Sirrush/ "Splendor Serpent"/Dragon of Ishtar Gate casual research
Mackal, Roy P. Searchingfor Hidden Animals. Garden City, NY: Doubleday and Company, 1980, A Living Dinosaur?: In Search of MokeleMbembe. New York: E. J. Brill, 1987.
"The Dragon of the Ishtar Gate may be one of Cryptozoology's strangest, yet best-documented, ancient crypids. This two and a half millennium old depiction is so unusual that many treat it as a chimera, an impossible combination of animals that could never have existed in nature.
But the people of ancient Babylon knew and accepted the 'dragon' as real, as real as the bulls and lions that also share the walls"..... Dragon of the Ishtar Gate by David G Stone.
aka Dragon of Marduk, aka Saint George's Dragon,
PLEASE USE HEAVY SKEPTICISM
(Rich's blog notes: the Behometh is regularly thought to be a hippo, although the thick tail causes a bit of a problem. Translation errors?
except: Enigma of the sirrush
Around 600 B.C., during the reign of King Nebuchadnezzar, a Babylonian artist fashioned bas reliefs on bricks used in the enormous archway of the Ishtar Gate and the high walls of the approach road. The bas reliefs consist of three animals, and each row of bricks displays numerous images of one of them. The rows alternate, some showing lions, others rimis (as the Babylonians called them), and still others sirrushes (dragons).
Though extinct in Mesopotamia, the rimi was a real animal which was either remembered or known through specimens brought over from Eurasia, where these wild oxen (usually called urus or aurochs) lived on until 1627. The dragon, of course, was a purely imaginary animal. Or was it?
Willy Ley has described the sirrush, which he considered a "zoological puzzle of fantastic dimensions," thus:
... a slender body covered with scales, a long slender scaly tail, and a long slim scaly neck bearing a serpent's head. Although the mouth is closed, a long forked tongue protrudes. There are flaps of skin attached to the back of the head, which is adorned (and armed) with a straight horn....
The Apocrypha's Book of Bel and the Dragon relates a curious story: that in the temple of Bel, Lord of the World, Nebuchadnezzar's favored god, the priests kept a "great dragon or serpent, which they of Babylon worshipped." The king challenged the Hebrew prophet Daniel, who had been going about sneering about nonliving gods of brass, to dispute this god, who "liveth, and eateth and drinketh; you canst not say that he is no living god; therefore worship him." To remove himself from this quandary, Daniel poisoned the animal.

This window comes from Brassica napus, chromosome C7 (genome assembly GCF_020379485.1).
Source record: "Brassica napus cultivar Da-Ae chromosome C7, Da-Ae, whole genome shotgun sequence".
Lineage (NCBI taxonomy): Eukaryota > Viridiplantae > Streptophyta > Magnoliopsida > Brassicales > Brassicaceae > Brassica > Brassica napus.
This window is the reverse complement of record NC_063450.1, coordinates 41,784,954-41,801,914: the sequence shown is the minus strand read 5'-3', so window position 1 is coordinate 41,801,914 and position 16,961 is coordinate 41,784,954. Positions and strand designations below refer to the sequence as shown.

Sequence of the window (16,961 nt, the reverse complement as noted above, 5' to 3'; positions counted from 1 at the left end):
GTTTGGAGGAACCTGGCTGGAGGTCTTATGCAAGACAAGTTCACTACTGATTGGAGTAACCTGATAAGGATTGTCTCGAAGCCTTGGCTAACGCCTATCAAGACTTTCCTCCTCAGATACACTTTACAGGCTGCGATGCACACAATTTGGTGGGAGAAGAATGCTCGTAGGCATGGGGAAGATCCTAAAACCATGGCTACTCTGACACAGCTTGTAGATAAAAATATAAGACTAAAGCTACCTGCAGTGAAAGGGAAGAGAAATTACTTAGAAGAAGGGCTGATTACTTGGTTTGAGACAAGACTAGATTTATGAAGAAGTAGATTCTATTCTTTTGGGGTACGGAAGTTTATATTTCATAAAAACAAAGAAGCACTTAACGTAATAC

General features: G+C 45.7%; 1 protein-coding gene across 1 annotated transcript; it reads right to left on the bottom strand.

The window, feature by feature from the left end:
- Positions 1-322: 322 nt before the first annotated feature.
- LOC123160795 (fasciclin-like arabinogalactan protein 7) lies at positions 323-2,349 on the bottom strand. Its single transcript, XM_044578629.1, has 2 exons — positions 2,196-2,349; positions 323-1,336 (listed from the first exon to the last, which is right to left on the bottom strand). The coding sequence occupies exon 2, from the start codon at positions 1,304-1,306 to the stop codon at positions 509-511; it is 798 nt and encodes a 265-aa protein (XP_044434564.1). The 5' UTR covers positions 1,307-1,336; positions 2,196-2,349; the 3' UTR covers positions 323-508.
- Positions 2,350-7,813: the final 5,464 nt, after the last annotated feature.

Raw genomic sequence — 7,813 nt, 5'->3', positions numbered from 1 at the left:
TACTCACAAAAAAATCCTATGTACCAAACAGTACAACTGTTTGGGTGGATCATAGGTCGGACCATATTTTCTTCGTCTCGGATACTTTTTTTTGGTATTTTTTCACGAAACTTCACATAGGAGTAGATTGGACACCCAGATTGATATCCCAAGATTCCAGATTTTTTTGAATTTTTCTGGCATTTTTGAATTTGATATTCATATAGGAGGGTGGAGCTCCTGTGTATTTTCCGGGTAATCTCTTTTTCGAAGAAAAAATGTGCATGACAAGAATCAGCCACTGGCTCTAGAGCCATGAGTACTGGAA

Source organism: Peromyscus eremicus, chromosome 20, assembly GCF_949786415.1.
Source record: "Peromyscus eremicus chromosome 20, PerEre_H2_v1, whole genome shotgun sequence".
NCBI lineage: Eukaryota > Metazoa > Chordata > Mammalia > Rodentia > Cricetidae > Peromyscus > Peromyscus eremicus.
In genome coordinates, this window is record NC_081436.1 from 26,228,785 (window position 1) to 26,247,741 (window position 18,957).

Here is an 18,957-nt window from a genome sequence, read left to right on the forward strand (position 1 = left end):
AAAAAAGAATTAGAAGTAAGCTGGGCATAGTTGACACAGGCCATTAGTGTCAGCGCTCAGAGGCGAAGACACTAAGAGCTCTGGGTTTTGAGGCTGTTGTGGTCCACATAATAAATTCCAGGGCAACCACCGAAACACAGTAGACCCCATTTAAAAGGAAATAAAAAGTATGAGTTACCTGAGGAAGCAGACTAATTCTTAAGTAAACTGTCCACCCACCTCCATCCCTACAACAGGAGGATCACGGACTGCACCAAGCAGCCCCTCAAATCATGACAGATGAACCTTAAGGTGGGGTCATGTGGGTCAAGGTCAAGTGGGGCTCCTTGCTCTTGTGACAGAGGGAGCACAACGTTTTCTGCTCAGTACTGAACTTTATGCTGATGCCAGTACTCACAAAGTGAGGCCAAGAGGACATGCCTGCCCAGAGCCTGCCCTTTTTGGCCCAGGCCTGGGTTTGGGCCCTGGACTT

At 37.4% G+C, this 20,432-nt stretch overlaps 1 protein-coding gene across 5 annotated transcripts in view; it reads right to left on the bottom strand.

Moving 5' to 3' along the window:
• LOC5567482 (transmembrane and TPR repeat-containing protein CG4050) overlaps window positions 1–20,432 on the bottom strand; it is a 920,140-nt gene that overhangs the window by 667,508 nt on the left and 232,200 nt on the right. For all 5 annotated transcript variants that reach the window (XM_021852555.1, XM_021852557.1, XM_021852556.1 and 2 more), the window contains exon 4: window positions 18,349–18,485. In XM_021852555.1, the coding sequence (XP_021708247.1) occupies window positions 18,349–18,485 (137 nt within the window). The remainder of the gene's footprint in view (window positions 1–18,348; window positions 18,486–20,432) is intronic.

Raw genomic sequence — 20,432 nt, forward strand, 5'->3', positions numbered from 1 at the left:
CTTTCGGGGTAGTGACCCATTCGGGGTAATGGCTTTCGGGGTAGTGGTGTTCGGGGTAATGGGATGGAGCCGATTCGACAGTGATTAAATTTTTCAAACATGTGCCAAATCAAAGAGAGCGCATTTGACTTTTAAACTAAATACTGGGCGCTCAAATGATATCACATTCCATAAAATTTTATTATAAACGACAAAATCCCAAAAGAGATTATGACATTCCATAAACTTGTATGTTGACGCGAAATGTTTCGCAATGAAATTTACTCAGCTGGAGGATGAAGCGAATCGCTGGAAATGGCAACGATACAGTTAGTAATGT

The fortieth chapter of Job in the Old Testament, though written anywhere from 100 to 1300 years earlier than the Ishtar Gate's construction, may refer to the sirrush by another name:
Behold now Behemoth ... he eateth grass as an ox. Know now his strength is in his loins, and his force is in the navel of his belly. He moveth his tail like a cedar: the sinews of his stones are wrapped together. His bones are as strong pieces of brass, his bones are like bars of iron.... He lieth under the shady trees, in the cover of the reed, and fens. The shady trees cover him with their shadow; the willows of the brook compass him about.... His nose pierceth through snares.
The behemoth's identity has long puzzled biblical scholars, who have not doubted that Job was writing of a real animal, even if no satisfactory candidate among known animals seems to exist. Mackal offers this interpretation: "The behemoth's tail is compared to a cedar, which suggests a sauropod. This identification is reinforced by other factors. Not only the behemoth's physical nature, but also its habits and food preferences are compatible with a sauropod's. Both live in swampy areas with trees, reeds and fins (a jungle swamp)."
hmmm http://en.wikipedia.org/wiki/Charles_Fort http://en.wikipedia.org/wiki/Homo_floresiensis http://www.smh.com.au/articles/2004/01/28/1075088090949.html?from=top5&oneclick=true Mesopotamian cylinder seal dated at 3300 BC. Moortgart, Anton, The Art of Ancient Mesopotamia, 1969, plate 292. The head of a dragon, the symbol of Marduk, sculpted in bronze and dating from c. 300-600 B.C., was found in Mesopotamia and is now in the Louvre Museum, Paris - dragon image and dragons-bar (top) taken from "Dragons: A Natural History" by Dr. Karl Shuker] http://www.faithalone.com/dragons.html